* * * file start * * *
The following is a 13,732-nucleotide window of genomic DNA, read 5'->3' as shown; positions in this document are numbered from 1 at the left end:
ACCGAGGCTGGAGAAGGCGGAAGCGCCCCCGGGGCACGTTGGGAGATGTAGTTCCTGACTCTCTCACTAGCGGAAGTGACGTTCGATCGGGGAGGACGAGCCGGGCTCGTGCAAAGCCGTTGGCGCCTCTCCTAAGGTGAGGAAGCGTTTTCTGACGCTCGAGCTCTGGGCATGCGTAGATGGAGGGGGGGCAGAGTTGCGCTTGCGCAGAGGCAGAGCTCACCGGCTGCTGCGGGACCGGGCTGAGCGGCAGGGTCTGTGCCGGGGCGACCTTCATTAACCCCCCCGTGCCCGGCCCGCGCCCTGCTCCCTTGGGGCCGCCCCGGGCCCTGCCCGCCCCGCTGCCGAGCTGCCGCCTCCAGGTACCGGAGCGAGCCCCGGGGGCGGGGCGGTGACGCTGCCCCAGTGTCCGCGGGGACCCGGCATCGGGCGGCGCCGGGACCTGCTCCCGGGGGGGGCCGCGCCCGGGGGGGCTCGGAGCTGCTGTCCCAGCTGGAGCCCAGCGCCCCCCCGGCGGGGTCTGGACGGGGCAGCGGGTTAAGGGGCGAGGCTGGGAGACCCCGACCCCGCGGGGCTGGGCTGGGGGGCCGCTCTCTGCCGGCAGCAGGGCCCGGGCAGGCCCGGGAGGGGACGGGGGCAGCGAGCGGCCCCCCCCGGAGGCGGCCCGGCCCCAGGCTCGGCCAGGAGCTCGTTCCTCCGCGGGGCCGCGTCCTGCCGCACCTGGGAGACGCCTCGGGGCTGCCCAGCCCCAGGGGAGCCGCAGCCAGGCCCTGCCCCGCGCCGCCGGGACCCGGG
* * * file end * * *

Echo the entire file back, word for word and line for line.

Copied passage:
The following is a 13,732-nucleotide window of genomic DNA, read 5'->3' as shown; positions in this document are numbered from 1 at the left end:
ACCGAGGCTGGAGAAGGCGGAAGCGCCCCCGGGGCACGTTGGGAGATGTAGTTCCTGACTCTCTCACTAGCGGAAGTGACGTTCGATCGGGGAGGACGAGCCGGGCTCGTGCAAAGCCGTTGGCGCCTCTCCTAAGGTGAGGAAGCGTTTTCTGACGCTCGAGCTCTGGGCATGCGTAGATGGAGGGGGGGCAGAGTTGCGCTTGCGCAGAGGCAGAGCTCACCGGCTGCTGCGGGACCGGGCTGAGCGGCAGGGTCTGTGCCGGGGCGACCTTCATTAACCCCCCCGTGCCCGGCCCGCGCCCTGCTCCCTTGGGGCCGCCCCGGGCCCTGCCCGCCCCGCTGCCGAGCTGCCGCCTCCAGGTACCGGAGCGAGCCCCGGGGGCGGGGCGGTGACGCTGCCCCAGTGTCCGCGGGGACCCGGCATCGGGCGGCGCCGGGACCTGCTCCCGGGGGGGGCCGCGCCCGGGGGGGCTCGGAGCTGCTGTCCCAGCTGGAGCCCAGCGCCCCCCCGGCGGGGTCTGGACGGGGCAGCGGGTTAAGGGGCGAGGCTGGGAGACCCCGACCCCGCGGGGCTGGGCTGGGGGGCCGCTCTCTGCCGGCAGCAGGGCCCGGGCAGGCCCGGGAGGGGACGGGGGCAGCGAGCGGCCCCCCCCGGAGGCGGCCCGGCCCCAGGCTCGGCCAGGAGCTCGTTCCTCCGCGGGGCCGCGTCCTGCCGCACCTGGGAGACGCCTCGGGGCTGCCCAGCCCCAGGGGAGCCGCAGCCAGGCCCTGCCCCGCGCCGCCGGGACCCGGG